Republic Bank, Independence Square, Port-of-Spain.

Anna-Lisa Paul

The Banking Insurance & General Workers Union (BIGWU) has advised the 3,060 employees of Republic Bank Limited (RBL) to resist any and all attempts by management to alter their terms and conditions of work in the absence of sanctioned negotiations as it relates to the vaccination of persons.

BIGWU’s Second Vice President, Jason Brown has accused RBL of disregarding good faith negotiations and attempting to unilaterally change existing terms and conditions which has led to increased levels of discontentment, anxiety, fear and prejudice among the staff.

On August 9, RBL initially wrote to BIGWU signalling its intention to implement a vaccination policy for workers – following which the union responded two days later and cautioned RBL about, “What their management prerogative allows them to do and what it disallows in terms of the introduction of new terms and conditions of work.”

However, in the midst of ongoing discussions with the union and following a meeting on August 17 during which BIGWU requested further information, RBL, in a shocking move, advised employees on August 18 of the proposed move to have the entire staff physically return to work by September 1 and the criteria outlined for both vaccinated and unvaccinated staff.

This included compelling people who were not vaccinated to subject themselves to PCR testing at a cost of $2,400 per month, in order to enter the bank’s premises.

Responding to RBL on August 18, Brown warned, “Institutionalised discrimination against workers is wholeheartedly rejected by the union.”

In that letter, he advised, “that a return to the workplace should not be vaccine dependent only, but rather on the basis that the actual workplace can safely accommodate the necessary distancing between persons as both vaccinated and unvaccinated may contract and spread the virus to those with and without the vaccine.”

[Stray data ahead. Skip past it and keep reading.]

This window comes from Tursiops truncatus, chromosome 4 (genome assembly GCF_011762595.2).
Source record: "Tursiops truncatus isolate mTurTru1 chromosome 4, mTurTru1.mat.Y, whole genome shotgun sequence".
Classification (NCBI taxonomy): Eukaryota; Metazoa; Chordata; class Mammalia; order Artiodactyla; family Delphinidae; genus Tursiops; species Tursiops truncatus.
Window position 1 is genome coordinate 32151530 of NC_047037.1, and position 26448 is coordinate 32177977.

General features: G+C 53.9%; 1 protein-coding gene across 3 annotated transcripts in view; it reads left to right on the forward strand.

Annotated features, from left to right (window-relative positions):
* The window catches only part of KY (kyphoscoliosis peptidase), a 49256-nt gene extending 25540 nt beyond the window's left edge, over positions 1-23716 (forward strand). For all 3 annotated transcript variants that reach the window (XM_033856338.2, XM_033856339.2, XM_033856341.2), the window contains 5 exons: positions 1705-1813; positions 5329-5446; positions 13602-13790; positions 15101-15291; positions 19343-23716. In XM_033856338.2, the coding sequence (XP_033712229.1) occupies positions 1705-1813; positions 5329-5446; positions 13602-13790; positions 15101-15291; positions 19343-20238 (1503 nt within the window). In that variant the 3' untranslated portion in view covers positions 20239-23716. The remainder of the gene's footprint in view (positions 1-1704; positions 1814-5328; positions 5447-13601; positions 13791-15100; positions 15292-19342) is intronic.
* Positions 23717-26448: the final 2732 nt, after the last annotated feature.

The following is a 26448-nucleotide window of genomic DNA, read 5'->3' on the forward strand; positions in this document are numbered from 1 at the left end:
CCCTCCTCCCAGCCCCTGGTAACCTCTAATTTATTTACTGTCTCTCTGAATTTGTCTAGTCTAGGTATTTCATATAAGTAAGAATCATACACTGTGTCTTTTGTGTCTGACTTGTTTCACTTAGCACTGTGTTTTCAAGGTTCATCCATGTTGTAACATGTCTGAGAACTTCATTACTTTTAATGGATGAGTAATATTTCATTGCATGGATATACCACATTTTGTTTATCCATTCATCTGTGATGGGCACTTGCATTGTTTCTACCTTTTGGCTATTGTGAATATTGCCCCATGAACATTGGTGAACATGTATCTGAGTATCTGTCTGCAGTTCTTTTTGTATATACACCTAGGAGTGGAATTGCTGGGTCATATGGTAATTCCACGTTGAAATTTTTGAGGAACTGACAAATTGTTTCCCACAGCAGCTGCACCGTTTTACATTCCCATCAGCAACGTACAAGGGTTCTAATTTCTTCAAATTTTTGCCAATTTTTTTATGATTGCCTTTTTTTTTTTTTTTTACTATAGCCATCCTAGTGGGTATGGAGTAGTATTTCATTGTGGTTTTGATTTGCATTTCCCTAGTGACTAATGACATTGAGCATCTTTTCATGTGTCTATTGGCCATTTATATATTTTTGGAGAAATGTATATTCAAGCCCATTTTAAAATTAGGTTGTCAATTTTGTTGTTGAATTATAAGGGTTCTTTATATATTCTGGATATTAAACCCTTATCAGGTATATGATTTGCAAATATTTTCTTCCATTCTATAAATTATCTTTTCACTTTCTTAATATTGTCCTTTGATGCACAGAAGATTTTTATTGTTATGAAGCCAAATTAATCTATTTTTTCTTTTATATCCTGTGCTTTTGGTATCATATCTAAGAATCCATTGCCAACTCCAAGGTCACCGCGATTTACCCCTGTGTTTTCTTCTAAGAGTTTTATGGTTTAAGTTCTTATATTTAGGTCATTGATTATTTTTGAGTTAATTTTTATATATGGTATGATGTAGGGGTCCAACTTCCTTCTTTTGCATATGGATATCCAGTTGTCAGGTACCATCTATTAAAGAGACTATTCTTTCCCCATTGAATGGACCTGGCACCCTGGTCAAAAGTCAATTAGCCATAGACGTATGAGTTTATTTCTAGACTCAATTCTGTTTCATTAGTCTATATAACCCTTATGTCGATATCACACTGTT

He insisted, “The introduction of a mandatory PCR test is a new condition of work and that means it has to be discussed and agreed with the union because we have a Collective Agreement.”

Continuing that such decisions are “highly illegal” and was something that “the union will be resisting in the strongest way possible,” Brown referred to additional threats of disciplinary action and the removal of discretionary paid sick leave which he said all add to the prejudice contemplated against the unvaccinated, while vaccinated persons may receive incentives.

Despite this, Brown said BIGWU is, “willing to support any reasonable compromises that do not create additional hardship and stress in the workplace.”

In response, RBL’s CEO Nigel Baptiste said approximately 51 per cent of the staff “have registered on our portal as having received one or both doses” of the vaccine.

Asked if RBL would be moving to implement any policy restricting or limiting unvaccinated members of the public or people who have only had one dose of the vaccine, from conducting in-person transactions, Baptiste said, “Those measures have been in place from inception of the pandemic ranging from the installation of various pieces of equipment, reduction in the opening hours of the branches, changes to the range of services offered to reduce transaction time, reduction in foot traffic in the banking halls, and temperature checks plus sanitizing. In addition, we have also encouraged all customers to use our full suite of digital offerings to minimize the need for in-person banking.”

He said RBL was not considering the implementation of a vaccination policy for members of the public in this regard.

On the topic of mandatory PCR tests for unvaccinated employees, Baptiste said, “The bank’s implementation of this part of our policy has been phased and we have indicated that for the first month, we will share the cost of each PCR test with the staff member. This allows anyone wishing to avoid this cost the time to obtain their vaccine. After this, the staff member will be responsible for the full cost.”

In response to questions about how RBL’s service providers had reacted to this latest policy, he stated, “Our conversations with most of the key service providers indicated that no major issue was envisaged.”

He added, “The Bank continues to engage with BIGWU and hopes that it will join the Bank in encouraging unvaccinated staff to become vaccinated. This is very important for their own well being, the well being of their colleagues and their family and for the recovery of the economy.”

He added: “Our staff have historically shown themselves to be extremely responsible members of society and we have no reason to doubt that that remains the case.”

“I am confident that we all share a common objective and that is, securing a positive outcome from this pandemic. The bank is approaching this with a very positive mindset with a focus on education and safety. It would be irresponsible to speculate over what might happen in the long term.”